Furthermore, the names of Elamite kings have been found on archaeological inscriptions. Some of them begin with the expression “Kudur,” similar to “Chedor.” An important Elamite goddess was Lagamar, similar to “laomer.” Thus, Chedorlaomer is now accepted by some secular sources as a historical ruler, his name possibly meaning “Servant of Lagamar.” One set of Babylonian inscriptions has names similar to three of the invading kings—Tudhula (Tidal), Eri-aku (Arioch), and Kudur-lahmil (Chedorlaomer). (Genesis 14:1) In the book Hidden Things of God’s Revelation, Dr. A. Custance adds: “Besides these names were details which seemed to refer to the events which transpired in Babylonia when the Elamites established their sovereignty over the country. . . . So confirmatory of Scripture were these tablets that the Higher Critics jumped on them and did everything in their power to deliberately suppress the significance of them.”
What about the invasion by the four kings? Is there any archaeological evidence in Transjordan and the Negeb to support this? Yes. In his book The Archaeology of the Land of Israel, Professor Yohanan Aharoni refers to the disappearance of a pre-Israelite civilization that had “impressive” settlements in Transjordan and the Negeb, “around 2000 B.C.E.” Other archaeologists say this happened about 1900 B.C.E. “The pottery of both the Negeb and Transjordan for this period are identical and both show sudden, catastrophic termination of the civilization,” states Dr. Harold Stigers in his Commentary on Genesis. Even Bible critics, such as John Van Seters, accept the evidence for this. “One unsolved problem is where these people went, if anywhere, at the end of the period,” he states in his book Abraham in History and Tradition.
Genesis chapter 14 provides a possible solution to the problem. According to Bible chronology, Abraham arrived in Canaan in 1943 B.C.E. Chedorlaomer’s destructive invasion must have taken place shortly after that. Later, in that same century, God brought fiery destruction upon the immoral cities of Sodom and Gomorrah. This forever changed the ecology of the once fertile lower Jordan Valley. (Genesis 13:10-13; 19:24, 25) It was no longer the prize of foreign invaders.
There are many other examples of how archaeology dovetails with the Scriptures in throwing light on events in the life of Abraham. But archaeology has its limitations. The evidence it provides is often indirect and subject to the interpretations of imperfect humans.
The Most Reliable Testimony
The strongest proof that Abraham really existed is the testimony of man’s Creator, Jehovah God. At Psalm 105:9-15, God spoke approvingly of Abraham, Isaac, and Jacob as his “prophets.” Over a thousand years after Abraham’s death, Jehovah God referred to Abraham through the mouth of at least three prophets, even calling him his “friend.” (Isaiah 41:8; 51:2; Jeremiah 33:26; Ezekiel 33:24) Likewise, Jesus Christ held Abraham up as an example. During his prehuman existence in heaven, God’s Son had personally witnessed his Father’s dealings with the patriarch. Thus, he could say to the Jews:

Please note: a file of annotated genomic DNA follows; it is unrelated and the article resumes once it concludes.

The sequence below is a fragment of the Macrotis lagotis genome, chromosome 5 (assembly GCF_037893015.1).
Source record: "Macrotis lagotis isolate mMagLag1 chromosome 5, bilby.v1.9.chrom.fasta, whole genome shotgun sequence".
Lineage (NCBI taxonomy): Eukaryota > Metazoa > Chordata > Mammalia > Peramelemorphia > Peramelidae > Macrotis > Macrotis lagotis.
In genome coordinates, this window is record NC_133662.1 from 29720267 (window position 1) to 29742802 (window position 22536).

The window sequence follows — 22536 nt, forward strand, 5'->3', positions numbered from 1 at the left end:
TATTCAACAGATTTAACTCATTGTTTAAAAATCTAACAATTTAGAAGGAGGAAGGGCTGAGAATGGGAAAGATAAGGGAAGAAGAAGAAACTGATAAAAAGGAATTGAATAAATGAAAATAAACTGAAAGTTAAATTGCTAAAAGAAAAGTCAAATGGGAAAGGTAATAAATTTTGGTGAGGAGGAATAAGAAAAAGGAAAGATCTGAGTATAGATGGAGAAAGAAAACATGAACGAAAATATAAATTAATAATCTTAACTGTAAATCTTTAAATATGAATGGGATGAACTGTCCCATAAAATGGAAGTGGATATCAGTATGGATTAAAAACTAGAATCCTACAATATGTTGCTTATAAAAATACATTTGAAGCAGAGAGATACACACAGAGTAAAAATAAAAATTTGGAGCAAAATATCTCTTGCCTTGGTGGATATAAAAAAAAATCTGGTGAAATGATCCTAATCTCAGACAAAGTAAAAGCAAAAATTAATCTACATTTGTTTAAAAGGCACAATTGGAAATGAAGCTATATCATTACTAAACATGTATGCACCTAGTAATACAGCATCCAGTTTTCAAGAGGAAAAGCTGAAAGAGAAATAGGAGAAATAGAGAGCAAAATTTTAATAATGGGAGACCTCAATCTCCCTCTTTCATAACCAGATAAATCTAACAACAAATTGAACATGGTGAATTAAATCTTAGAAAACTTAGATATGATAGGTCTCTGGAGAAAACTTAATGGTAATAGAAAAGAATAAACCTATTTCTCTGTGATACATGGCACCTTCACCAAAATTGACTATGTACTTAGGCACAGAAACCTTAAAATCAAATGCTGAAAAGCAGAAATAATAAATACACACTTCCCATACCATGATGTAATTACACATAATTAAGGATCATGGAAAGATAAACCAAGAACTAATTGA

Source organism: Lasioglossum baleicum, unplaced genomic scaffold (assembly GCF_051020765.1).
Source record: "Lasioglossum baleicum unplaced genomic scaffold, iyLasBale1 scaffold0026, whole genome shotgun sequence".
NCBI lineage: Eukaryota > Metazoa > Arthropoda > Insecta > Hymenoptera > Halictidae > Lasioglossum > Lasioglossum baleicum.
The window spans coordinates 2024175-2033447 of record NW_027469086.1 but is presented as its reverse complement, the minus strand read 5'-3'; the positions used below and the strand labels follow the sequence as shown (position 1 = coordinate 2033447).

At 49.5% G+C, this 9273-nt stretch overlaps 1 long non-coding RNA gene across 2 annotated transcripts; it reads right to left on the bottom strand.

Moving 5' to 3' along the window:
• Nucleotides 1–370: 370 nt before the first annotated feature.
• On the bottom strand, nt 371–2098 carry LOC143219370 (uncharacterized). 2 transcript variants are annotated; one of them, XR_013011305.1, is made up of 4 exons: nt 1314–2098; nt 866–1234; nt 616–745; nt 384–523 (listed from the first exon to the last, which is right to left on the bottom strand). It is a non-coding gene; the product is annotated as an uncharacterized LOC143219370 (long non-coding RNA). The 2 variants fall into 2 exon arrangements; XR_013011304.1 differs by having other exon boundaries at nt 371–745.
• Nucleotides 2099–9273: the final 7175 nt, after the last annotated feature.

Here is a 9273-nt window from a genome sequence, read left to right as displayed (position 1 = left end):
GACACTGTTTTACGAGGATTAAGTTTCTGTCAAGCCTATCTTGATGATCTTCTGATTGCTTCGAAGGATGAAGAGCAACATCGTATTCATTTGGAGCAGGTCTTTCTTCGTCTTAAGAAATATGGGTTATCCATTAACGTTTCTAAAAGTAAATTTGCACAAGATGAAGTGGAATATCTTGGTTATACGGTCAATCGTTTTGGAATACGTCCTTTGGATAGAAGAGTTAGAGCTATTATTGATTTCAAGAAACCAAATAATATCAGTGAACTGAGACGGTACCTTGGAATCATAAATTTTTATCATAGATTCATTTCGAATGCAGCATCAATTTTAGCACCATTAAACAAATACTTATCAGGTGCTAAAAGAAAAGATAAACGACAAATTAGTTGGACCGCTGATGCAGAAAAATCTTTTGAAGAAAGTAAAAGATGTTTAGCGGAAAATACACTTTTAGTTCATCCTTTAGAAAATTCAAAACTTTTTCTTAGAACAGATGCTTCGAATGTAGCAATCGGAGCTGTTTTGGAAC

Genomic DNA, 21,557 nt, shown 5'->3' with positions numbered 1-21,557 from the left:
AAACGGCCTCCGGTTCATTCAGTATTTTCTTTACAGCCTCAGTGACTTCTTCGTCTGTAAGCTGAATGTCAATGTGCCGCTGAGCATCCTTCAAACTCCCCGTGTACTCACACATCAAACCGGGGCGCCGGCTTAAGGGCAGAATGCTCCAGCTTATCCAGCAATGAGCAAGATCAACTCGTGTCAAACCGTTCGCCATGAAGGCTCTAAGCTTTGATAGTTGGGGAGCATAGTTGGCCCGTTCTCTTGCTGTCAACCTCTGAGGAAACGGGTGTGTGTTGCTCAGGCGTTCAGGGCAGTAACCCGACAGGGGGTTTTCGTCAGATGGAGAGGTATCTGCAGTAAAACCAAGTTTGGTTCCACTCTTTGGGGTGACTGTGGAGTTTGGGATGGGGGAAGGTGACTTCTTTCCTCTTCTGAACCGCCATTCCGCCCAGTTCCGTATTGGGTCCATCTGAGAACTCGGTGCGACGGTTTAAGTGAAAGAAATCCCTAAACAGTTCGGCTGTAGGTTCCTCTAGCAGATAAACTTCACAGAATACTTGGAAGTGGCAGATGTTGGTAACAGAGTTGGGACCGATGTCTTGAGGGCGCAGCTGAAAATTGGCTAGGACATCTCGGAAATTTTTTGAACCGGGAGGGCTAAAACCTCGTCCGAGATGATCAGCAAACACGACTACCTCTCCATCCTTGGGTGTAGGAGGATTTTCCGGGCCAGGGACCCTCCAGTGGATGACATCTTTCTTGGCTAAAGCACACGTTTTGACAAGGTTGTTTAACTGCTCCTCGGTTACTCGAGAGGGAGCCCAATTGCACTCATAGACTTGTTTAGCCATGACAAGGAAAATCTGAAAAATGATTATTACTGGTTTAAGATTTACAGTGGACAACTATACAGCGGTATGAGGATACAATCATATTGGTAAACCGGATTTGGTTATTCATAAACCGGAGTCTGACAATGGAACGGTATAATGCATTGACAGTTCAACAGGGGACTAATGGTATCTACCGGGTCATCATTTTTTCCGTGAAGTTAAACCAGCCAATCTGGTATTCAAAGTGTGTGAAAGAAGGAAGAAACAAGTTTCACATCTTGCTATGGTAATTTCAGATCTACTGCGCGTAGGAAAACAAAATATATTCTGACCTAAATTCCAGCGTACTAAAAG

“‘If you are Abraham’s children, do the works of Abraham. But now you are seeking to kill me, a man that has told you the truth that I heard from God. Abraham did not do this. Abraham your father rejoiced greatly in the prospect of seeing my day, and he saw it and rejoiced.’ Therefore the Jews said to him: ‘You are not yet fifty years old, and still you have seen Abraham?’ Jesus said to them: ‘Most truly I say to you, Before Abraham came into existence, I have been.’”—John 8:39, 40, 56-58.
With the testimony and encouragement of the two greatest Persons in the universe, we have the very best reasons to accept everything the Bible states about Abraham. (John 17:5, 17) Though the Bible presents Abraham as an example, it does not unduly elevate him as a national hero. This can be seen by examining the account of his victory over the four allied kings. When Abraham returned from the battle, he was greeted by Melchizedek, king of Salem, who said: “Blessed be the Most High God, who has delivered your oppressors into your hand!” It was Jehovah that he praised for that deliverance.—Genesis 14:18-20.
However, a far grander victory is at hand! Soon, this same glorious God will defeat “the kings of the entire inhabited earth” at the global war called Armageddon. (Revelation 16:14, 16) Then, God’s promise to Abraham, his prophet and friend, will have complete fulfillment: “By means of your seed all nations of the earth will certainly bless themselves.” Millions are enjoying a foretaste of such blessings. You can be included among them, as the articles appearing on pages 18-28 in this magazine will show.—Genesis 22:18.
[Maps/Pictures on page 7]
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District of the Jordan
Abraham obeyed, moving out of Ur, a very prosperous city
Sample artifacts from Ur:
1. Gold dagger and sheath
2. The ‘Standard’ of Ur
3. Gold bull’s head from sounding box of a harp
5. Jeweled headdress
Photos: Courtesy of the British Museum